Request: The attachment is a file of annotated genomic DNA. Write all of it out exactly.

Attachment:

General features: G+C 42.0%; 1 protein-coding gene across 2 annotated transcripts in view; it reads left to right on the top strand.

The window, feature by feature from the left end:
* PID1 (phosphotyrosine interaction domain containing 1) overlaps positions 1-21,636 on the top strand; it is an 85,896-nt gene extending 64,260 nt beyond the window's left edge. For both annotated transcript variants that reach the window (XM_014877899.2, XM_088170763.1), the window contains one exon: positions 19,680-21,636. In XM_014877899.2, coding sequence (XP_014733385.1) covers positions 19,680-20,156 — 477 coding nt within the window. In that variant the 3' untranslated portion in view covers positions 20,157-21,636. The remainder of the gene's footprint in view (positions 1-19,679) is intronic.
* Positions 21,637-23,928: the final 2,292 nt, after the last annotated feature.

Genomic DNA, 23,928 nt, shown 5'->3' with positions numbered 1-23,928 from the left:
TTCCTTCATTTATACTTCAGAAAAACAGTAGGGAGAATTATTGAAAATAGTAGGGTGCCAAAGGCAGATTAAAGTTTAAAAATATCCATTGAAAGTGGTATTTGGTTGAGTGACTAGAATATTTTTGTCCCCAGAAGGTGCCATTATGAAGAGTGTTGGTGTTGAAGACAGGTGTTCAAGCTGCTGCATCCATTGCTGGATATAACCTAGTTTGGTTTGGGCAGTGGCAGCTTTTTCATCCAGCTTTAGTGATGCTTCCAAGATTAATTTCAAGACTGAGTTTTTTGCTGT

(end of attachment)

General features: G+C 42.0%; 1 protein-coding gene across 2 annotated transcripts in view; it reads left to right on the top strand.

The window, feature by feature from the left end:
* PID1 (phosphotyrosine interaction domain containing 1) overlaps positions 1-21,636 on the top strand; it is an 85,896-nt gene extending 64,260 nt beyond the window's left edge. For both annotated transcript variants that reach the window (XM_014877899.2, XM_088170763.1), the window contains one exon: positions 19,680-21,636. In XM_014877899.2, coding sequence (XP_014733385.1) covers positions 19,680-20,156 — 477 coding nt within the window. In that variant the 3' untranslated portion in view covers positions 20,157-21,636. The remainder of the gene's footprint in view (positions 1-19,679) is intronic.
* Positions 21,637-23,928: the final 2,292 nt, after the last annotated feature.

Genomic DNA, 23,928 nt, shown 5'->3' with positions numbered 1-23,928 from the left:
TTCCTTCATTTATACTTCAGAAAAACAGTAGGGAGAATTATTGAAAATAGTAGGGTGCCAAAGGCAGATTAAAGTTTAAAAATATCCATTGAAAGTGGTATTTGGTTGAGTGACTAGAATATTTTTGTCCCCAGAAGGTGCCATTATGAAGAGTGTTGGTGTTGAAGACAGGTGTTCAAGCTGCTGCATCCATTGCTGGATATAACCTAGTTTGGTTTGGGCAGTGGCAGCTTTTTCATCCAGCTTTAGTGATGCTTCCAAGATTAATTTCAAGACTGAGTTTTTTGCTGT